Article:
September 5, 2011

MaterCare Day 4 Part 1 NFP as a Solution

Greetings in Christ! I am happy to say that I have safely returned to the States after a full day of traveling.  The last full day of the conference was an excellent one, filled with good news from multiple people.  The talks on this day offered concrete examples of solutions that were working around the world.  The morning started with several excellent talks that centered on Natural Family Planning within hospitals.   We first heard from Dr. Angel Francesco Filardo, an Italian obstetrician and gynecologist, who spoke of taking part in the first Billings Ovulation Method course in Italy in December of 1978.  This course was transformative, and Dr. Filardo found both his practice of medicine and his marriage changed for the better.  From this point, Dr. Filardo began participating in the research that would give validation to fertility awareness methods and to help establish training programs for other instructors throughout Italy.   Dr. Filardo also emphasized his ability to help many, many women throughout his career due to his knowledge of natural family planning, and felt himself to be luckier than some of his colleagues, because he had opportunities they did not have, both in clinical practice and in professional development.  Listening to Dr. Filardo speak, I was inspired by how much good he has done in his own country by taking the principles of Humanae Vitae, and putting them into clinical practice.  He offered an example of how practicing medicine in light of the Truth can bring forth a successful and fulfilling practice.
Italy was not the only country about which we heard on this day.  We had the pleasure of hearing another NFP clinic success story out of Brisbane, Australia.  Dr. Luck McLindon spoke of the establishment of the NFP clinic at Mater Mother’s Hospital and how over the past 30 years, the program has evolved from a handful of nurses and midwives providing instruction to a physician based clinic that offers fertility awareness based instruction, treatment, and research  services.   It was a blessing to hear of a concrete model in which morally sound fertility clinic could be incorporated into a hospital system.
Part of being able to offer these types of services is having the training to do so.  Dr. Eileen Reilly, a Scottish physician, gave an excellent overview becoming Creighton Model FertilityCare System provider.  She explained how there are three levels: 1) Creighton model Instructor, 2) Medical Consultant and 3) FertilityCare Practioner.  More details about these programs can be found in the Certificate Programs Brochure.
The efficacy of the Creighton Model and the use of Naprotechnology (Natural Procreative Technology) were demonstrated in the presentation given by Dr. Philip Boyle of Ireland.  Dr. Boyle made it clear in his talk that one of the greatest obstacles in treating infertility in medicine today is the approach.  Main stream medicine treats infertility, which he defined as a syndrome that is typically the consequence of multiple chronic conditions, in an acute fashion through assisted reproductive technologies.  He emphasized that a chronic disease requires a chronic treatment, rather than an acute approach.  It is this long term approach that is employed in Naprotechnology and the Creighton model when dealing with infertility.  NaPro looks at a multiple dimensions of infertility and is able to discern the root cause of the infertility in many cases through the use of hormonal, ultrasound, and surgical techniques along with other methods.  In the end a NaPro trained physician is able to create a treatment for the individual patient that is based upon the data obtained from the patient and is alterable as the patient’s condition changes.  Dr. Boyle then showed us some of the statistics from the first few years of his practice, then gave three examples of patients he had been able to help achieve pregnancy.  These three cases were printed in a European Journal and can be read about HERE.  Dr. Boyle offered some excellent resources, including the RestoreMyFertility website and information about the International Institute of Restorative Reproductive Medicine.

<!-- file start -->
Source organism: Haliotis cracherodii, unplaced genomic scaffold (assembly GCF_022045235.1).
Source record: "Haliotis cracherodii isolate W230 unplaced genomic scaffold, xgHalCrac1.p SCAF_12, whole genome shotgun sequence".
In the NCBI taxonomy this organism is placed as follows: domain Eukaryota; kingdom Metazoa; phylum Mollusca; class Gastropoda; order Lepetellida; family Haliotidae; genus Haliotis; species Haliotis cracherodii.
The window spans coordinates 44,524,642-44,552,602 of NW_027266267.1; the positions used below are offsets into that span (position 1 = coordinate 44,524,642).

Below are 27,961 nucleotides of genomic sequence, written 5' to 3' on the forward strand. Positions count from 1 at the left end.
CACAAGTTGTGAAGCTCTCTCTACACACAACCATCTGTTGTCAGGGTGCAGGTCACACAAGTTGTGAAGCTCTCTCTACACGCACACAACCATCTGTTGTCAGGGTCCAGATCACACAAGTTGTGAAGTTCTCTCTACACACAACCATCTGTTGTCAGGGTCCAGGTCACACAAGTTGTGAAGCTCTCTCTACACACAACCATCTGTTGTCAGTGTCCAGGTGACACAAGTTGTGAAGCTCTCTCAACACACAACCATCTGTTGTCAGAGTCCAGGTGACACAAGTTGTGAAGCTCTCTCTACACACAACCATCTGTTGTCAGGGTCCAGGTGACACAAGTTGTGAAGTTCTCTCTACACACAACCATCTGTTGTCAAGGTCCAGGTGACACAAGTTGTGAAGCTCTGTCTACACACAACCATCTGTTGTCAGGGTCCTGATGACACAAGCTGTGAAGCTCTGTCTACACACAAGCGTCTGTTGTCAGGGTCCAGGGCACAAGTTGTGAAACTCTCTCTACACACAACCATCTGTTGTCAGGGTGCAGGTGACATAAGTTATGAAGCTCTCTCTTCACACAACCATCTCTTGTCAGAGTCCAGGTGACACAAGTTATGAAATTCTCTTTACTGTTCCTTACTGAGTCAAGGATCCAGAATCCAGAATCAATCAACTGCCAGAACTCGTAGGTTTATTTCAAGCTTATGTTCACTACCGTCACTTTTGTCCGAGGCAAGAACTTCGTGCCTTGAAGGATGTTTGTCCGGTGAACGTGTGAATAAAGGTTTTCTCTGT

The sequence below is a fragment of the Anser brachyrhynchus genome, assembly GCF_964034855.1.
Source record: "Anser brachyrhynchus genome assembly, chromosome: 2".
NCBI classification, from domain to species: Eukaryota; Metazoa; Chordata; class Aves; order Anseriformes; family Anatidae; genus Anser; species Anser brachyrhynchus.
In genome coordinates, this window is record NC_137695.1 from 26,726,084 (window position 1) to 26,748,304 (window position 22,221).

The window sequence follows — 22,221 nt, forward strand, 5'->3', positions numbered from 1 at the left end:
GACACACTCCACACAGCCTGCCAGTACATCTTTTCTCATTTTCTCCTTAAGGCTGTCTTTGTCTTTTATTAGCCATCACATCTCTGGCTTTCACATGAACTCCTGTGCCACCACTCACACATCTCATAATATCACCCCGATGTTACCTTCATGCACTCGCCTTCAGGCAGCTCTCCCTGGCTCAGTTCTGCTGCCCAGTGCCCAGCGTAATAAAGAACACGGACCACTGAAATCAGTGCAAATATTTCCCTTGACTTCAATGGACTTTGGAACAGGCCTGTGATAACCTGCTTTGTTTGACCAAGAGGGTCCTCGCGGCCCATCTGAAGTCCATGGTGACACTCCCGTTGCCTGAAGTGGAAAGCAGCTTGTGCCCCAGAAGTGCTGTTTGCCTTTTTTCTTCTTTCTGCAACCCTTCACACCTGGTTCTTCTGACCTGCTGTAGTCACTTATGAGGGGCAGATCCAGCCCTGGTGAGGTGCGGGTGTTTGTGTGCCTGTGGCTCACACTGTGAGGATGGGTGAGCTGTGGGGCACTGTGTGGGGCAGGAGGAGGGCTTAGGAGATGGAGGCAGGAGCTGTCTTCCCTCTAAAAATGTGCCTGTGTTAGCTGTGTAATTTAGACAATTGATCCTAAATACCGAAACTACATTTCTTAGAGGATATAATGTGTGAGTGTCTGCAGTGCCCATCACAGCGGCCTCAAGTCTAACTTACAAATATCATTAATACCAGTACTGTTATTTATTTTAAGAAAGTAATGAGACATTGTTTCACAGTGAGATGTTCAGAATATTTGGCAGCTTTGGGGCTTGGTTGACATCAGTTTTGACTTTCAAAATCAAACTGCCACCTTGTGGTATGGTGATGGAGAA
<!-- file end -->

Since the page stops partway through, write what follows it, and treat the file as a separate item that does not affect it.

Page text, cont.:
These talks highlighted that there is an alternative to what mainstream medicine offers for reproductive care.  The standard OB/GYN training fails to recognize that natural family planning and NaProTechnology offer a better approach to fertility and cycle issues, approaches that are both morally and scientifically sound.  More and more information is emerging that indicate that doctors employing NaProTechnology are having greater success rates for achieving pregnancy than many of the assisted reproductive technologies.  Even more so, this type of information and approach can be used at multiple levels of medicine with varying levels of cost.  As opposed to assisted reproductive technologies, which can be very expensive and limited to only a few women, NaProTechnology and related approaches can be used by women at all socioeconomic levels.  What has been discussed above is a part of the solution to bringing about a change in medicine where the moral and scientific truth of reproductive medicine is finally realized.
In the next post, I will discuss what is being done by MaterCare International to address maternal mortality.

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